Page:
Oil soars, stocks sink as U.S. airstrike in Baghdad shatters market calm
The risk-on sentiment that ushered in the new year came to an abrupt end on Friday as tensions between the U.S. and Iran escalated, sinking American equity futures with stocks and buoying haven assets including gold, the yen and Treasuries. Oil surged.
Contracts for all three of the main U.S. gauges slumped after an American airstrike in Baghdad killed a top Iranian commander and the Middle Eastern country’s leader threatened “severe retaliation.” The VIX Index, a measure of expected equity price swings, jumped the most on a closing basis since August. The Stoxx Europe 600 Index also slid, though energy companies bucked the retreat after West Texas oil rallied more than 4 per cent.
Oil prices jumped more than US$3 on Friday after a U.S. air strike in Baghdad ordered by President Donald Trump killed the head of Iran’s elite Quds Force, sparking concerns for an escalation of regional tensions and disruption to crude supplies.
Brent crude rose as high as US$69.50 a barrel, its highest since mid-September when Saudi oil facilities were attacked, and was up 4.2 per cent or $2.83 a barrel at US$69.08 by 1058 GMT. West Texas Intermediate (WTI) crude was up $2.53 or 4.1 per cent at US$63.71 a barrel, having earlier spiked to $64.09 a barrel, its highest since April 2019.
An air strike at the Baghdad Airport early on Friday killed Major-General Qassem Soleimani, the architect of Iran’s spreading military influence in the Middle East and a hero among many Iranians and Shi’ites in the region.
Iran’s Supreme Leader Ayatollah Ali Khamenei said harsh revenge awaited the “criminals” who killed Soleimani.
“We expect moderate to low-level clashes to last for at least a month and likely be confined to Iraq,” Eurasia’s Iran analyst Henry Rome said.
“Iran will also likely resume harassment of commercial shipping in the Gulf, and may launch military exercises to temporarily disrupt shipping,” he said.
Most shares in Asia reversed or erased gains and the yen strengthened, though equities in Japan remain shut for a holiday. Gold hit the highest in four months and the yield on 10-year Treasuries looked poised for the biggest drop in three weeks as government bonds globally rallied. Data showing German unemployment increased by more than forecast compounded the cautious mood in Europe, and the euro extended losses as the DAX Index led equity declines.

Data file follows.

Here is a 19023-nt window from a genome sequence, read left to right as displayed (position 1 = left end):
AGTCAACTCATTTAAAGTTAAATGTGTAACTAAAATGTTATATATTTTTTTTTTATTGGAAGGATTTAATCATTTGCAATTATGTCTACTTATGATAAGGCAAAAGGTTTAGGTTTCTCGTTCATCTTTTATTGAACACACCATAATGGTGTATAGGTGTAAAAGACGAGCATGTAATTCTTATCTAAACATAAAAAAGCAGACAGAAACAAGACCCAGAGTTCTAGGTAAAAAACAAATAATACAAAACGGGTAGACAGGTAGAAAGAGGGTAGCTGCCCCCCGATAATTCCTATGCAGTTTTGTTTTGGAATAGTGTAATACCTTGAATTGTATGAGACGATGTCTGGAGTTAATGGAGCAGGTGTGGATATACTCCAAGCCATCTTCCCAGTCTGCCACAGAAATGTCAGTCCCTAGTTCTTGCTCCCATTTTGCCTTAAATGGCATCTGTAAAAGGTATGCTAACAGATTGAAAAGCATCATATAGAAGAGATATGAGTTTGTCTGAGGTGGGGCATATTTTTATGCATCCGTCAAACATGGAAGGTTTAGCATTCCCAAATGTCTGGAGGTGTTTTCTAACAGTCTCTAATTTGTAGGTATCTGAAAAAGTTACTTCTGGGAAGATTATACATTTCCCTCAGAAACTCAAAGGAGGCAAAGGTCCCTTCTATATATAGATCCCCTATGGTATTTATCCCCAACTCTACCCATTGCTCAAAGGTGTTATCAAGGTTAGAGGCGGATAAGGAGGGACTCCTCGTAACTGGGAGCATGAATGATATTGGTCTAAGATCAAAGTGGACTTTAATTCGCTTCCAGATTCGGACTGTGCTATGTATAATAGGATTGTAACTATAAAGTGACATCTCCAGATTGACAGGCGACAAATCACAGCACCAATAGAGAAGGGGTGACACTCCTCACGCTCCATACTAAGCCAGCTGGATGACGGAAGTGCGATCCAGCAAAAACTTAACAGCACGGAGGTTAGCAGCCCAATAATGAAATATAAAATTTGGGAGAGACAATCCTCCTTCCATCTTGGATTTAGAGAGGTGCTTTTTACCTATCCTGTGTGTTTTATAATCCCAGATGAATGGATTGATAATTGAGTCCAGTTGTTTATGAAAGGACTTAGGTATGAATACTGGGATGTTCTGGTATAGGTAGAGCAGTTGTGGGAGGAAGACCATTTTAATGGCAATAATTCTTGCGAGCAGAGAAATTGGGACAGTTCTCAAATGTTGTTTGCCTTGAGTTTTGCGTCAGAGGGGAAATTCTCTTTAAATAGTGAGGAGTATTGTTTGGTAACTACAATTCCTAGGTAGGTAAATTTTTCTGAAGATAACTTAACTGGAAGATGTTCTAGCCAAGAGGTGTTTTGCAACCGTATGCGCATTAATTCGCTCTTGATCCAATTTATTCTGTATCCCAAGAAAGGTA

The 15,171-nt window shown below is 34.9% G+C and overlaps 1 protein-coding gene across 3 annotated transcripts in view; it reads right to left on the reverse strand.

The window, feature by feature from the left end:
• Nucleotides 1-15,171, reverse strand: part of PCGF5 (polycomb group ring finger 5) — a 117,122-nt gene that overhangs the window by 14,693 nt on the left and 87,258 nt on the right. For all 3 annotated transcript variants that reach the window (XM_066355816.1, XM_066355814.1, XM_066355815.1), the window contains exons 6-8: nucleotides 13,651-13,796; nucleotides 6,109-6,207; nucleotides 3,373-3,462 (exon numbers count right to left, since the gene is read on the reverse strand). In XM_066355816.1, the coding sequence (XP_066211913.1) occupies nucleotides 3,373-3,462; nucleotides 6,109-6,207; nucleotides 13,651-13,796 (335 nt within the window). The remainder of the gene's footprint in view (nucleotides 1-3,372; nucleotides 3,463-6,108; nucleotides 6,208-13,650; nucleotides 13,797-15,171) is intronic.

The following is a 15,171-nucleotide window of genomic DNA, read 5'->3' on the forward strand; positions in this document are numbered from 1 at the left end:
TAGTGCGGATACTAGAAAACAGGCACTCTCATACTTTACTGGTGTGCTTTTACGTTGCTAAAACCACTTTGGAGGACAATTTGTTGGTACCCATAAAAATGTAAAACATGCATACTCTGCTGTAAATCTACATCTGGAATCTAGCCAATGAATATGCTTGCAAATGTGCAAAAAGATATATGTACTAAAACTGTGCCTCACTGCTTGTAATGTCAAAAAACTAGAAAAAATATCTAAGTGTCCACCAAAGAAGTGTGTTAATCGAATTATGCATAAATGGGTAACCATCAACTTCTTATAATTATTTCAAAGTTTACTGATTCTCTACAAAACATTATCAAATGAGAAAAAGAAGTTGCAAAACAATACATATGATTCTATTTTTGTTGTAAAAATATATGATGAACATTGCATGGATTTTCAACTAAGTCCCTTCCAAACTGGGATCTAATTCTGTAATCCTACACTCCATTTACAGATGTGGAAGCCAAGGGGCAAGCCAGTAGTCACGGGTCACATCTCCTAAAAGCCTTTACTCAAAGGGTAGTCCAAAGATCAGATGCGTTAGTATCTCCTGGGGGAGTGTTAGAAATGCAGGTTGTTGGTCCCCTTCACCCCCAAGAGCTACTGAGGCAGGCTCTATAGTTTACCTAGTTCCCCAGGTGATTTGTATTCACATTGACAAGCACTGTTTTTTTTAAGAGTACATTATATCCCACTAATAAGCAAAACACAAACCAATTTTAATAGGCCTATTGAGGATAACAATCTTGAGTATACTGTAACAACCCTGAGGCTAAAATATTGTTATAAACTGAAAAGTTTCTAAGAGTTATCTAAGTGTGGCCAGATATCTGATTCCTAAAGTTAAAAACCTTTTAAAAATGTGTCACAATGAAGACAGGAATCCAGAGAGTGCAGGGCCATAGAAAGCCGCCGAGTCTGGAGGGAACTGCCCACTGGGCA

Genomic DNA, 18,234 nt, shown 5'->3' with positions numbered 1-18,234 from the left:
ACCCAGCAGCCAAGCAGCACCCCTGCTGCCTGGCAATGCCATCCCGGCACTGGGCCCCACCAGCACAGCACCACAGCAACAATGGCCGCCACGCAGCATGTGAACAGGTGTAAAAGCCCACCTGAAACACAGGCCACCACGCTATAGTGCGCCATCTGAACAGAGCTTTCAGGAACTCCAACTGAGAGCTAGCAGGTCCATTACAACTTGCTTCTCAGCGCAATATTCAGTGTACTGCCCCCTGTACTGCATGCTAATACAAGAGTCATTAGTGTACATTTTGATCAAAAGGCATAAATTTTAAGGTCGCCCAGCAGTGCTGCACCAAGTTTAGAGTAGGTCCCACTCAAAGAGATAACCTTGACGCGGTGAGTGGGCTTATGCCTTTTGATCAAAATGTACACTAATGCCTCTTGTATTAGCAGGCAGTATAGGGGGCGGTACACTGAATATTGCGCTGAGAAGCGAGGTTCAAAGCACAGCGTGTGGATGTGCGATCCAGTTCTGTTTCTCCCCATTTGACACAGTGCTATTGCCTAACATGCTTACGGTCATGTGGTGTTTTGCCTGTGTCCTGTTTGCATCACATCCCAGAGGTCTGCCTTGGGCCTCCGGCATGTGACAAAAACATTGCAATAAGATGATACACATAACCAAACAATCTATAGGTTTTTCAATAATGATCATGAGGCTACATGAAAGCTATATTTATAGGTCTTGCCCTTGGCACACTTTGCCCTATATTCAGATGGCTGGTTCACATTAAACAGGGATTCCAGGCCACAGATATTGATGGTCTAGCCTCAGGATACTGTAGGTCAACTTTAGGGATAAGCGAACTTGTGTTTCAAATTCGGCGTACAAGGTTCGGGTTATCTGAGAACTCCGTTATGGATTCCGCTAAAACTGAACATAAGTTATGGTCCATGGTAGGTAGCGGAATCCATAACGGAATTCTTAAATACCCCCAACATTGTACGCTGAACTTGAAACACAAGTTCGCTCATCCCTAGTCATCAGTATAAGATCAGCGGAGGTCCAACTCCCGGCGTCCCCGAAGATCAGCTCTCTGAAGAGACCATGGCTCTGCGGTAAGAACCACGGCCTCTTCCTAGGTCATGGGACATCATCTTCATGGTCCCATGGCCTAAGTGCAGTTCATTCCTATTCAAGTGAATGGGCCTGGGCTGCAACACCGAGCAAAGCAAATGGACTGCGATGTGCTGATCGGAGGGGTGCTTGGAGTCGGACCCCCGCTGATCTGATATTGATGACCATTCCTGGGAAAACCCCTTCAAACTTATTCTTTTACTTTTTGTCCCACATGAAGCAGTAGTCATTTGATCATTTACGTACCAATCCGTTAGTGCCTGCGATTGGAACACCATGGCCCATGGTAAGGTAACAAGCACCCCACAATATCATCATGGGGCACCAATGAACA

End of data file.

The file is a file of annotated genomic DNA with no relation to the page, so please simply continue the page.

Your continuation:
The developments derailed a bullish mood that pushed the S&P 500 to a record high Thursday. Traders had returned from holidays to the news that China’s central bank had moved to support the economy and President Donald Trump expected to sign the first phase of a trade deal with the Asian nation on Jan. 15. Beijing has yet to confirm the date.
The flare-up could “dash market hopes for a rebound of the global economy that is still to emerge from under the cloud of the U.S.-China trade war,” said Valentin Marinov, the London-based head of G-10 currency research at Credit Agricole SA. “Risk sentiment should remain fragile also because central banks may be slow to respond or simply no longer have the arsenal to respond in an adequate way.”
A gauge of developing-nation stocks joined the sell-off, though most equity markets in the Middle East are closed for the weekend.
These are the moves in major markets:
Futures on the S&P 500 Index sank 1.3 per cent as of 6:11 a.m. New York time. The Stoxx Europe 600 Index decreased 0.9 per cent. The MSCI Asia Pacific Index fell 0.1 per cent.
The Bloomberg Dollar Spot Index jumped 0.3 per cent. The euro declined 0.4 per cent to $1.1129. The British pound declined 0.6 per cent to $1.3069. The Japanese yen increased 0.4 per cent to 108.10 per dollar.
The yield on 10-year Treasuries fell six basis points to 1.81 per cent.Germany’s 10-year yield dipped seven basis points to -0.29 per cent.Britain’s 10-year yield fell six basis points to 0.733 per cent.
West Texas Intermediate crude surged 4.3 per cent to $63.79 a barrel.Gold jumped 1.2 per cent to $1,548.24 an ounce.